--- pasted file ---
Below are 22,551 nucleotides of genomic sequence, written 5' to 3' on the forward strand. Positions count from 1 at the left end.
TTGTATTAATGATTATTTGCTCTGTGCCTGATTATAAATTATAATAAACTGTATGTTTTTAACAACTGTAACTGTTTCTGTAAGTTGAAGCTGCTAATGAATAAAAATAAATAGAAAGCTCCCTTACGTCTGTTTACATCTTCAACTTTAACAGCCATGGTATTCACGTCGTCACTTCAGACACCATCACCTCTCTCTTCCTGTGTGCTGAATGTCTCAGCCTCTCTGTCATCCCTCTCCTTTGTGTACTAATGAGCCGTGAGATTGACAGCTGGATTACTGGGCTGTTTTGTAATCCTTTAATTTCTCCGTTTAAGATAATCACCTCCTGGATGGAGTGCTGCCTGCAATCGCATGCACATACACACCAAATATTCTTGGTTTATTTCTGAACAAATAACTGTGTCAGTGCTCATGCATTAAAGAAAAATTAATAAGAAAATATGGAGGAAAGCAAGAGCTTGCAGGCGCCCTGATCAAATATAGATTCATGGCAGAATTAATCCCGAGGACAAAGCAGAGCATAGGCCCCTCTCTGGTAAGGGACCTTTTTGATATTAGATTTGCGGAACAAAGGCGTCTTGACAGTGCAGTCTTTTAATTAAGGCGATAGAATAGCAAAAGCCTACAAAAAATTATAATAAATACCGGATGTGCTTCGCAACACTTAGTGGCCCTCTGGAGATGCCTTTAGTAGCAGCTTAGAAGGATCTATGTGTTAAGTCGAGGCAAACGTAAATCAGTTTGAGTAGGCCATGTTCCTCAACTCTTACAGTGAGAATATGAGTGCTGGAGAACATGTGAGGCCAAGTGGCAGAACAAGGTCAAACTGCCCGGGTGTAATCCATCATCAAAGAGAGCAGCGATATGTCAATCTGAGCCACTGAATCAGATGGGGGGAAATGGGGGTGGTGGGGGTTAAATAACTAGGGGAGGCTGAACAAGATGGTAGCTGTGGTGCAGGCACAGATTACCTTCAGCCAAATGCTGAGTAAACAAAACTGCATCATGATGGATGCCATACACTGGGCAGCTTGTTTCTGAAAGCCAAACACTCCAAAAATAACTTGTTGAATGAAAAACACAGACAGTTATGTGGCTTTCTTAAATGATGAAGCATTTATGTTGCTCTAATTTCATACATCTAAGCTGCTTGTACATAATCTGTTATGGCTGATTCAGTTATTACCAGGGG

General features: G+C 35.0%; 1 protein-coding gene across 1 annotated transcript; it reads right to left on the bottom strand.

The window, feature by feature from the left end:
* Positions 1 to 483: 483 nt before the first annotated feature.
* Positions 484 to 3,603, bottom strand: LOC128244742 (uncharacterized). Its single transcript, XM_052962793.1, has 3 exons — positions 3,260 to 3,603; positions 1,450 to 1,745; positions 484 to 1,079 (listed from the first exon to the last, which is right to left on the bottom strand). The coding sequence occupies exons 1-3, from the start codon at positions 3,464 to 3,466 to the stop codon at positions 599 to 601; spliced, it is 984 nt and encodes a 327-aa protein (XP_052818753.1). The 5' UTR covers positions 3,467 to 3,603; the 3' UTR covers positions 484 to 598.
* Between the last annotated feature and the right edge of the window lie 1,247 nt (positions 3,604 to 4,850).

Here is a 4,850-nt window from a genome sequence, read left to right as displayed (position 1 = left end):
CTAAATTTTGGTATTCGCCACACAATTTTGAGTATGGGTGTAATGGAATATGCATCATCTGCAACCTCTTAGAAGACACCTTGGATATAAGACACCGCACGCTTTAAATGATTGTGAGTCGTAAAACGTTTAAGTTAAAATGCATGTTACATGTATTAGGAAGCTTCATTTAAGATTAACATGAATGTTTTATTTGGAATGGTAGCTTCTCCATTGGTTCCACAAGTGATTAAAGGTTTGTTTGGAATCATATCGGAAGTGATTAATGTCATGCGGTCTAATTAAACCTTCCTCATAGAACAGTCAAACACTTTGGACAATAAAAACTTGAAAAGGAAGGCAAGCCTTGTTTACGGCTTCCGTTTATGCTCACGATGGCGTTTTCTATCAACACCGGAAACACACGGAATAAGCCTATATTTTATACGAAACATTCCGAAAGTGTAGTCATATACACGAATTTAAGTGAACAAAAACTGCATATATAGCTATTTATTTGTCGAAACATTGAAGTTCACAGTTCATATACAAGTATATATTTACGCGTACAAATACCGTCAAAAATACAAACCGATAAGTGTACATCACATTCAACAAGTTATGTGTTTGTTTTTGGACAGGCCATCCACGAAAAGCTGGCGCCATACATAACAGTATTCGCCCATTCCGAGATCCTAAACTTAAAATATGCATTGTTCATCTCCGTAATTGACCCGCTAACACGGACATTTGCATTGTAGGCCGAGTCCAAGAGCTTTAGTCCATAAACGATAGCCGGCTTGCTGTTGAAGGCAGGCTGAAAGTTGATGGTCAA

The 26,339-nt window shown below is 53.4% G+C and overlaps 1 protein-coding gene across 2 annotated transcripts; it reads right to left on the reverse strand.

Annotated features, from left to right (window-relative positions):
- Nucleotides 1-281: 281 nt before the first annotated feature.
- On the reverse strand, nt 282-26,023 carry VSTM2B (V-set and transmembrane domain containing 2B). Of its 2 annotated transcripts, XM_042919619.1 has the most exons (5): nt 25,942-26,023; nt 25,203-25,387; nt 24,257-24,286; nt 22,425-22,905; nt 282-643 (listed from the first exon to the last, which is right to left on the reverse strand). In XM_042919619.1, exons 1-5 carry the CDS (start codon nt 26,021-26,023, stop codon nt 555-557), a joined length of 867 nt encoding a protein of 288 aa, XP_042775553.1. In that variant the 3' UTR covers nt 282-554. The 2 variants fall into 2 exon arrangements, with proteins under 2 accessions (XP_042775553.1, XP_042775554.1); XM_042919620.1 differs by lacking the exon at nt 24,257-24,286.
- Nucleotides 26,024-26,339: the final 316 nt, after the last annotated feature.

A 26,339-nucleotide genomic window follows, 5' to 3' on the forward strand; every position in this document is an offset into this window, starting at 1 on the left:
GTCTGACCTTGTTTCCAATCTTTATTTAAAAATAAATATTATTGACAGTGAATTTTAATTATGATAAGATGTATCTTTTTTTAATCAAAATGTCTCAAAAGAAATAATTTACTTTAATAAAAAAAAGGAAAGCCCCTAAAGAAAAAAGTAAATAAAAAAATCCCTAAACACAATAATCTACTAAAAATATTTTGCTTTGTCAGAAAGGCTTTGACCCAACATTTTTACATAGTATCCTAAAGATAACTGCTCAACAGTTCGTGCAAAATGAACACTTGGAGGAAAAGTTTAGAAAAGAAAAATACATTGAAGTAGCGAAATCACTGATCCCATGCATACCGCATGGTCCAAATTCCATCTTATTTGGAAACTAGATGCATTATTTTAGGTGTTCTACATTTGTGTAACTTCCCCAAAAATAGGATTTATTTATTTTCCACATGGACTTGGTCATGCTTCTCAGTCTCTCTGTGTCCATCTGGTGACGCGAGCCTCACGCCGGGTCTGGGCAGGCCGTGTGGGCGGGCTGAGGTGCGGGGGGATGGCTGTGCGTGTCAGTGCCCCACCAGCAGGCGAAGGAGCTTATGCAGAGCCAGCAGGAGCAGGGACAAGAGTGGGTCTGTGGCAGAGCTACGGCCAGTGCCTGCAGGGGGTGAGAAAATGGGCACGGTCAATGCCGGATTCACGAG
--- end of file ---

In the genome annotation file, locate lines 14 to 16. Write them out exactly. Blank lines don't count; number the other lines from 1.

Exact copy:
- Nucleotides 26,024-26,339: the final 316 nt, after the last annotated feature.

A 26,339-nucleotide genomic window follows, 5' to 3' on the forward strand; every position in this document is an offset into this window, starting at 1 on the left:
GTCTGACCTTGTTTCCAATCTTTATTTAAAAATAAATATTATTGACAGTGAATTTTAATTATGATAAGATGTATCTTTTTTTAATCAAAATGTCTCAAAAGAAATAATTTACTTTAATAAAAAAAAGGAAAGCCCCTAAAGAAAAAAGTAAATAAAAAAATCCCTAAACACAATAATCTACTAAAAATATTTTGCTTTGTCAGAAAGGCTTTGACCCAACATTTTTACATAGTATCCTAAAGATAACTGCTCAACAGTTCGTGCAAAATGAACACTTGGAGGAAAAGTTTAGAAAAGAAAAATACATTGAAGTAGCGAAATCACTGATCCCATGCATACCGCATGGTCCAAATTCCATCTTATTTGGAAACTAGATGCATTATTTTAGGTGTTCTACATTTGTGTAACTTCCCCAAAAATAGGATTTATTTATTTTCCACATGGACTTGGTCATGCTTCTCAGTCTCTCTGTGTCCATCTGGTGACGCGAGCCTCACGCCGGGTCTGGGCAGGCCGTGTGGGCGGGCTGAGGTGCGGGGGGATGGCTGTGCGTGTCAGTGCCCCACCAGCAGGCGAAGGAGCTTATGCAGAGCCAGCAGGAGCAGGGACAAGAGTGGGTCTGTGGCAGAGCTACGGCCAGTGCCTGCAGGGGGTGAGAAAATGGGCACGGTCAATGCCGGATTCACGAG